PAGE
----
Mew#039;s return to TSU campus #039;amazing#039; after 35 years of progress
Published 12:00 am Monday, November 3, 2003
"Amazing" was the word used to describe the work of Dr. Tommy Mew at the opening of his Paintings exhibition Monday at Malone Gallery on the campus of Troy State University.
"Amazing" was the word Mew used to describe the campus after a 35 year hiatus.
Mew came to Troy State College in 1966 and was given a carte blanche from Dr. Robert Paxson, the dean of the art department at that time. Mew came from New York University as a brash, cocky 24-year-old and brought with him ideas that were foreign to a small college campus in the Deep South.
Paxson undoubtedly recognized Mew's potential to motivate the students to greater thinking and unbridled creativity.
"Bob Paxson basically told me to come and do whatever I wanted," Mew said. "And, if there was a problem, he would handle it. For the two years that I was at Troy State, I had Bob's 100 percent support. It was a wonderful two years."
During those two years, Mew's "occasions" or "happenings" caused quite a stir around campus.
"On one 'occasion,' we had a group of actors
perform from Joyce's Ulysses at the swimming pool on campus," Mew said. "We used large, colorful balloons on the water and some of the actors were actually in the water. We turned radios to different stations and used them as the sound tracts. It was a real 'occasion.' Some students came to be a part of the occasion; others came out of curiosity. Some liked what we did; others thought it was silly or stupid, but they did think."
There were students on campus who wanted to protest the war in Vietnam. Instead, Mew guided them toward a more positive way to express their feelings about war.
"On the lawn in front of McCartha Hall, we constructed a 30-foot Tower of Peace," he said. "It was made from many different kinds of materials. One side of the base was made from huge Paul Newman posters. There were photographs of the Beatles and quotes from writers like Walt Whitman and poetry and deer antlers. The students got very involved and the tower expressed their desire for peace, not war."
Mew left Troy State after only two years, but he left with fond memories. When he returned on Monday, he was amazed by what he saw.
"It's simply amazing," Mew said. "I actually got lost. The only connection that I have to the campus back then is the old administration building (Bibb Graves). Everything is so vastly different."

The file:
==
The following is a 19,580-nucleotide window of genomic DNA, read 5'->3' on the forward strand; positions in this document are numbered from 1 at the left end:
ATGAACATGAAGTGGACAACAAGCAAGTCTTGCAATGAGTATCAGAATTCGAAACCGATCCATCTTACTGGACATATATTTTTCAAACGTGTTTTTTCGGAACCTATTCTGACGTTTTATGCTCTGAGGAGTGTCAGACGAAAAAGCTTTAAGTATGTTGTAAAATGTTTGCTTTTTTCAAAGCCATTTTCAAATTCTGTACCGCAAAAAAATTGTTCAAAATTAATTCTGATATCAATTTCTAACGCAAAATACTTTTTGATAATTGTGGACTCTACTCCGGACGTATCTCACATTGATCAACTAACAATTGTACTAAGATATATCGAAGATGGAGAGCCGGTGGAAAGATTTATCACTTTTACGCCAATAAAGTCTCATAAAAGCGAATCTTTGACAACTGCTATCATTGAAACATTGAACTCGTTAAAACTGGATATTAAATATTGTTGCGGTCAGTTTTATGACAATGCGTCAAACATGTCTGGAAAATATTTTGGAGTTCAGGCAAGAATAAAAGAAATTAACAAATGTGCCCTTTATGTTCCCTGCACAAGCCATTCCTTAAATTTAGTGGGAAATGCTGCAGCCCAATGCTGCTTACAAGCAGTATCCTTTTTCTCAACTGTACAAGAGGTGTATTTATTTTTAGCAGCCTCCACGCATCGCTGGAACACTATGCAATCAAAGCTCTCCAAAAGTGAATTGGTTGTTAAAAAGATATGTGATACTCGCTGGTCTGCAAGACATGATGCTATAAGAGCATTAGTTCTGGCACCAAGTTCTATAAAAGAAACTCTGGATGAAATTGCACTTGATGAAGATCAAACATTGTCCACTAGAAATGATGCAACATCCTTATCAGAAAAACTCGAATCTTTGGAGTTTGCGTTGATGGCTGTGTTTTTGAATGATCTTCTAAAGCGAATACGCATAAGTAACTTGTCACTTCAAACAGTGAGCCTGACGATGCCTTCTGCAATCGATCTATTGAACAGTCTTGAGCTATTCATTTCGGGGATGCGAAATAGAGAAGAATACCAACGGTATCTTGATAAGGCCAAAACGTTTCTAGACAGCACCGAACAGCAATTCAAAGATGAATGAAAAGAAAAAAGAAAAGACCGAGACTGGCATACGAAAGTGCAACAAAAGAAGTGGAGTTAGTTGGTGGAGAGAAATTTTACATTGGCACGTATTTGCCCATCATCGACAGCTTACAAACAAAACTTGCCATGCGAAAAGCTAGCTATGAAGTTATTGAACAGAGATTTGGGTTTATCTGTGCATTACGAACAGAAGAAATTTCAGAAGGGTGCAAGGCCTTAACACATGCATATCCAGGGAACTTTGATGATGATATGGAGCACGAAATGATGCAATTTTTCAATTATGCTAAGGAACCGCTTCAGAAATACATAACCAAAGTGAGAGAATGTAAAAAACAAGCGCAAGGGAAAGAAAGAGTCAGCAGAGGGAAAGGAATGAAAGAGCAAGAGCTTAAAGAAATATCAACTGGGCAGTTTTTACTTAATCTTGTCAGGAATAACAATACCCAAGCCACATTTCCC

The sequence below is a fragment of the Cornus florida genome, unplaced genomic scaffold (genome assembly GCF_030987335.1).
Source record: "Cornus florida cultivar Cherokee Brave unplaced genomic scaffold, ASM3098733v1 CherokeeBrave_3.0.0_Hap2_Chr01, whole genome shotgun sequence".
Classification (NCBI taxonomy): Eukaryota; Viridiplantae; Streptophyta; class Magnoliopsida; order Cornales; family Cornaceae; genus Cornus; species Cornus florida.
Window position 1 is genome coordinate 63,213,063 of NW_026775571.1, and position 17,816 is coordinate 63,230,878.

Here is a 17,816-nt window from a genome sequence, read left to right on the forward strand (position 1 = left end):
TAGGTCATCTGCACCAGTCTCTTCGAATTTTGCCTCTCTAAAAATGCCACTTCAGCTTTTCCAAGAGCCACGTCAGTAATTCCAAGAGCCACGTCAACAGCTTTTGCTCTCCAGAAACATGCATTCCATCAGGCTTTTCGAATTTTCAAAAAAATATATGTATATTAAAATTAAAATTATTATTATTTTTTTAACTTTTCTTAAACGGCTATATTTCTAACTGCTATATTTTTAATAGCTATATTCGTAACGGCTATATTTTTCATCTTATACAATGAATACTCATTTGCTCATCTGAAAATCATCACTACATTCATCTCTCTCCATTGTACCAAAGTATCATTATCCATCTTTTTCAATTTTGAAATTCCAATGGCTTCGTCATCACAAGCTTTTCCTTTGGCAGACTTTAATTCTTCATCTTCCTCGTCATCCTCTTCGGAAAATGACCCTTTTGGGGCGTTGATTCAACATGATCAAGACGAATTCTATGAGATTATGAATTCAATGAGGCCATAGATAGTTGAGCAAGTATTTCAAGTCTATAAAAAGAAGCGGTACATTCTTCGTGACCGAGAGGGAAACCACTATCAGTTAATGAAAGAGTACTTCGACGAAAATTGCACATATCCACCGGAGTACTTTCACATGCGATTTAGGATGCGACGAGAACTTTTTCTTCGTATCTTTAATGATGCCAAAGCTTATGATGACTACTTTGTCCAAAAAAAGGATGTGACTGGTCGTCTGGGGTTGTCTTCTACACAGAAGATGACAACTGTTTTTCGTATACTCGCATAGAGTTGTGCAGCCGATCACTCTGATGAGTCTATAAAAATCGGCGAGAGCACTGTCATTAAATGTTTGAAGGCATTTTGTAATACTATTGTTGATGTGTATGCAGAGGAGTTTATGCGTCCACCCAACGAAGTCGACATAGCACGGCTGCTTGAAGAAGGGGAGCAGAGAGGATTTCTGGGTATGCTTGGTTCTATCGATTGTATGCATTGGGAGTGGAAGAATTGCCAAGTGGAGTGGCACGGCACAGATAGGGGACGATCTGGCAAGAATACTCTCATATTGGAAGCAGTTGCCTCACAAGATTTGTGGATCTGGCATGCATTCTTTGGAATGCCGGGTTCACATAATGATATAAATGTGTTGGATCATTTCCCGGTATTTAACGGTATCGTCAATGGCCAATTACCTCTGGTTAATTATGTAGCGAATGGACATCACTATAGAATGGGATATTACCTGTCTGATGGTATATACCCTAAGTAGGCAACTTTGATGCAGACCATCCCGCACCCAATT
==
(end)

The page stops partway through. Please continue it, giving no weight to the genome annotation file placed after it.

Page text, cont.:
Mew said the town and the university have grown so much that it's unbelievable.
"Troy State is now like a big university," he said. "It's like Florida State and other large universities. It's a beautiful campus. Troy must be very proud of the changes that have been made. I must tell my wife that I couldn't even find my way around."
Mew did find his way to Malone Gallery where his art exhibit officially opened with a lecture and artist's reception at 4:30 p.m.
His large paintings include the words of such noted writers as Thomas Wolfe and Edna St. Vincent Milley and images that are repeated again and again.
"This is from Joyce's Ulysses," Mew said as he gestured toward one panel. "I feel a need to make something visual out of something that is not visual. In some of the passages, the language is so incredible that I have to make something visual from it."
The X image appears in almost all of Mew's work.
"The X can be interpreted in many different ways," he said. "It can be a perfect symbol. It can be a crossroads, a kiss or a cross. The white shape - I'm not sure what it is. Some say it's a jellyfish; others say it's a ghost. I don't know. I just know that it's an image that my hand feels comfortable doing."
Mew surveyed the group of students waiting to hear his lecture and noted that, like the campus he left years ago, the students have also changed.
"Students today are different," he said. "They are products of what I call a 'quickening.' There is such a media explosion around them. They are bombarded with information. There is so much activity that they don't have time to be alone. They don't have time to be quiet, to think, to reflect. What do they care what Brittany Spears had to say yesterday? But, what Joyce or Wolfe had to say matters."
When students observe Mew's work, he says, "Tell me what you think?" and it doesn't really matter to him what the students think - only that they think. If they do, that's the beginning of an "occasion" and, to Mew, that's amazing.